The big cat count in the Sunderbans has hit a century, a report on tiger census across the country that was released by Prime Minister Narendra Modi on Sunday said.
The report, titled Status of Tigers 2022, was released by the Prime Minister at a programme in Mysore to commemorate 50 years of Project Tiger.
“There are at least 100 tigers in the Sunderbans. The actual number would be more because the estimate does not include cubs as they have a high mortality rate,” said a state forest department official. In the Sunderbans, the tiger count hovered around the 96 mark in two successive state-level censuses, in 2019-20 and 2020-21.
The report says 100 different tigers were photographed across the Sunderbans — in the Sunderbans Tiger Reserve and the South 24-Parganas range. The country-wide estimate of big cats is conducted every four years. A senior official in the state forest department said at least 100 different tigers were photographed in the Sunderbans during the 2022 counting exercise. Trap cameras were installed at strategic locations in the mangrove forests to capture the images of the tigers and identify them by their stripes.
Soumitra Dasgupta, principal chief conservator of forests and head of the forest force in Bengal, said the numbers were indicative of the fact that despite the occurrence of two cyclones — Amphan in 2020 and Yaas in 2021 — tigers in the Sunderbans have been able to thrive and their prey base has remained more or less intact. During the two cyclones, large tracts of mangroves and other flora, which include food for herbivores like deer and wild boar that tigers feed on, had been damaged. In 2018, 88 tigers had been recorded in the Sunderbans in the all-India tiger census.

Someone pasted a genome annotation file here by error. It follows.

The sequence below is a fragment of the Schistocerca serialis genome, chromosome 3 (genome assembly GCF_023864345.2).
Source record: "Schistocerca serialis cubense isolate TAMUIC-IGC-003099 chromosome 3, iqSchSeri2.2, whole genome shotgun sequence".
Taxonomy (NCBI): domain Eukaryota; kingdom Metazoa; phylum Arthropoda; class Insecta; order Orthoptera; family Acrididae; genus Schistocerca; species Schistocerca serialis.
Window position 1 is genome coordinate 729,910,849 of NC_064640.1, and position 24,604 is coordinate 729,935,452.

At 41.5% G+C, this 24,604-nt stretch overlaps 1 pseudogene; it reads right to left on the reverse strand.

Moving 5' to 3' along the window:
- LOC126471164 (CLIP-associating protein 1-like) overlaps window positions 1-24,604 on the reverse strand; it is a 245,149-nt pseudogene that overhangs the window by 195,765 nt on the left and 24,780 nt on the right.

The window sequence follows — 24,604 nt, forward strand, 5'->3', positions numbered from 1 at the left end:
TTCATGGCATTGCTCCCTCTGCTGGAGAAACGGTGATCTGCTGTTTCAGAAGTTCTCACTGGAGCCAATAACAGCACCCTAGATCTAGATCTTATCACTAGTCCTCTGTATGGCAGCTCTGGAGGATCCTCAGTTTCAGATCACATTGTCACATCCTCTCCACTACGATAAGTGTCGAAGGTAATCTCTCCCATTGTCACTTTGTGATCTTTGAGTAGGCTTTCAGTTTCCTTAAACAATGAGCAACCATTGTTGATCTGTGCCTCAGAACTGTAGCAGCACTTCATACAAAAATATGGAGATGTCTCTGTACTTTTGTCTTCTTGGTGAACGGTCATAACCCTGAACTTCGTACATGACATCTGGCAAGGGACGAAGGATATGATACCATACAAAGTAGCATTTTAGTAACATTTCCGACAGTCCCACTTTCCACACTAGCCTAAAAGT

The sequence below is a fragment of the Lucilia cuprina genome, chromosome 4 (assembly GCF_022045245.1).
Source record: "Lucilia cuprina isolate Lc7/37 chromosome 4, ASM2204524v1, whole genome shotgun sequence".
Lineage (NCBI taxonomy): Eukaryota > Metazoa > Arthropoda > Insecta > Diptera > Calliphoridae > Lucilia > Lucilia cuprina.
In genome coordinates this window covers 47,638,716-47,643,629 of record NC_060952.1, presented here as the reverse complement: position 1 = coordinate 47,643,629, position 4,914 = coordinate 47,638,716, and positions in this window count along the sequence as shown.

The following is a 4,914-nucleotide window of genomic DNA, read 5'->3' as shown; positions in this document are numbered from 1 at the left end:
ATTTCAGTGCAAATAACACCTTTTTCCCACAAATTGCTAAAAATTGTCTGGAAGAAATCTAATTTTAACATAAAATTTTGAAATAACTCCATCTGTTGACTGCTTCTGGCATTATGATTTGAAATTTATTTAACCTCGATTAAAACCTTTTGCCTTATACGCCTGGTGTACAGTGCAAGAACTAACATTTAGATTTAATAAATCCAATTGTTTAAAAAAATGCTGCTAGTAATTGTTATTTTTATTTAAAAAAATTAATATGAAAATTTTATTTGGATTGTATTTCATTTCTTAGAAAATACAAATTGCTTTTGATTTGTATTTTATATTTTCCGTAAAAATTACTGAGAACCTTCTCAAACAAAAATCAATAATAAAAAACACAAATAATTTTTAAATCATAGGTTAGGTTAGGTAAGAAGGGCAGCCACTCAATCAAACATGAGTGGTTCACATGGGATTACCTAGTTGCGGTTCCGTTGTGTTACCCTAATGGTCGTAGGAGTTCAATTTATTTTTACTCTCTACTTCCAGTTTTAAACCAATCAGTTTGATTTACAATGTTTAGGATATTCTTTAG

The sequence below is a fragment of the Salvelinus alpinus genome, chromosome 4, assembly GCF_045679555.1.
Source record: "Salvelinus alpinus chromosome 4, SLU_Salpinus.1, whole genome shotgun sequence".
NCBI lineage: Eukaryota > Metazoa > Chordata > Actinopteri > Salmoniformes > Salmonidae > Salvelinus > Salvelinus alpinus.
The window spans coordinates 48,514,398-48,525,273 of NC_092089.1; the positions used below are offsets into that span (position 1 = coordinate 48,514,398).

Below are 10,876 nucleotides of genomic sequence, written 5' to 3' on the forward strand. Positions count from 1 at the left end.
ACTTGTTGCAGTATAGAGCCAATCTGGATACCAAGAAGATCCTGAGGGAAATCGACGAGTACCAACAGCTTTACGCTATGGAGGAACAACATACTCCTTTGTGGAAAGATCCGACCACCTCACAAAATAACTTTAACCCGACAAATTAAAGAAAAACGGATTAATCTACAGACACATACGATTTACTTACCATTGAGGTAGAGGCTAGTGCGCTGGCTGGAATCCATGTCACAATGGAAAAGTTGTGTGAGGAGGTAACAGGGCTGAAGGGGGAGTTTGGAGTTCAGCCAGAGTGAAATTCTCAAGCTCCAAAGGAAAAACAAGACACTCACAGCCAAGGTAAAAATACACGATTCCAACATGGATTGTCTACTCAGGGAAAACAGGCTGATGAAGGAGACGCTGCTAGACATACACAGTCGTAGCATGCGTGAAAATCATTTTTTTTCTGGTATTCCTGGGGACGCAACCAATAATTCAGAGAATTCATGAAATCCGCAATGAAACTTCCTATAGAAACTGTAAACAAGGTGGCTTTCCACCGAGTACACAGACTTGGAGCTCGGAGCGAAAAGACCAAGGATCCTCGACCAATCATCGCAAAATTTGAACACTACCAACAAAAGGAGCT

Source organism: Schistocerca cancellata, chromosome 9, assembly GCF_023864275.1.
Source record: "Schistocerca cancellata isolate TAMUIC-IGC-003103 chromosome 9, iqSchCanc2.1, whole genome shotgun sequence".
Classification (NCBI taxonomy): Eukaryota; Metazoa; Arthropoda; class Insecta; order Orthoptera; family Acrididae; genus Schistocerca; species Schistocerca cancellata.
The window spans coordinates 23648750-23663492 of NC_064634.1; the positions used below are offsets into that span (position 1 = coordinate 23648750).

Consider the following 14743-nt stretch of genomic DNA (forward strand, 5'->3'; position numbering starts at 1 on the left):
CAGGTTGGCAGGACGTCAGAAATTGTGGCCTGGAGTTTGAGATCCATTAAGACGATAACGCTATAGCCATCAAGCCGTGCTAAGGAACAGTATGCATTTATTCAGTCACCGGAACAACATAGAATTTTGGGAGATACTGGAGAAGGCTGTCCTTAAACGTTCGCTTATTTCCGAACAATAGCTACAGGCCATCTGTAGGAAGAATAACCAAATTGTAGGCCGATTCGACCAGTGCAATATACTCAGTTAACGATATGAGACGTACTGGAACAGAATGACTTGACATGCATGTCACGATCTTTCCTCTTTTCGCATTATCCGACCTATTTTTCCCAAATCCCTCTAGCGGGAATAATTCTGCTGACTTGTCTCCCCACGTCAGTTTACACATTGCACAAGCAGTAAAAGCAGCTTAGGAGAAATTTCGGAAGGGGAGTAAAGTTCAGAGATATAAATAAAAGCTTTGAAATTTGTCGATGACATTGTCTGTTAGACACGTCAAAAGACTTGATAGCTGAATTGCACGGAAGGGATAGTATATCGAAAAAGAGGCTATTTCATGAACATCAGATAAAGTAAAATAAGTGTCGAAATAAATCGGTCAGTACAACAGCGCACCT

“This (the thriving tiger population) has been possible because of continuous conservation efforts and replantation of mangroves that had been damaged during the cyclones,” said Debal Roy, chief wildlife warden of Bengal.
Pradeep Vyas, former chief wildlife warden of West Bengal who spent many years working in the Sunderbans, said continuous conservation efforts over the past two decades seemed to have paid off.
“In the 1990s, it was unusual for a family wedding (in the Sunderbans) not to serve deer meat. Killing wild animals was banned then, too, but people would rampantly kill them across the Sunderbans. Now people are less dependent on poaching for food as joint forest management committees have created jobs and awareness levels are high,” Vyas said.
Vyas, however, said the Indian Sunderbans could accommodate around 130 to 150 tigers.
“It would take at least two more decades of conservation to have that many animals if climate change does not have a devastating impact,”said Vyas.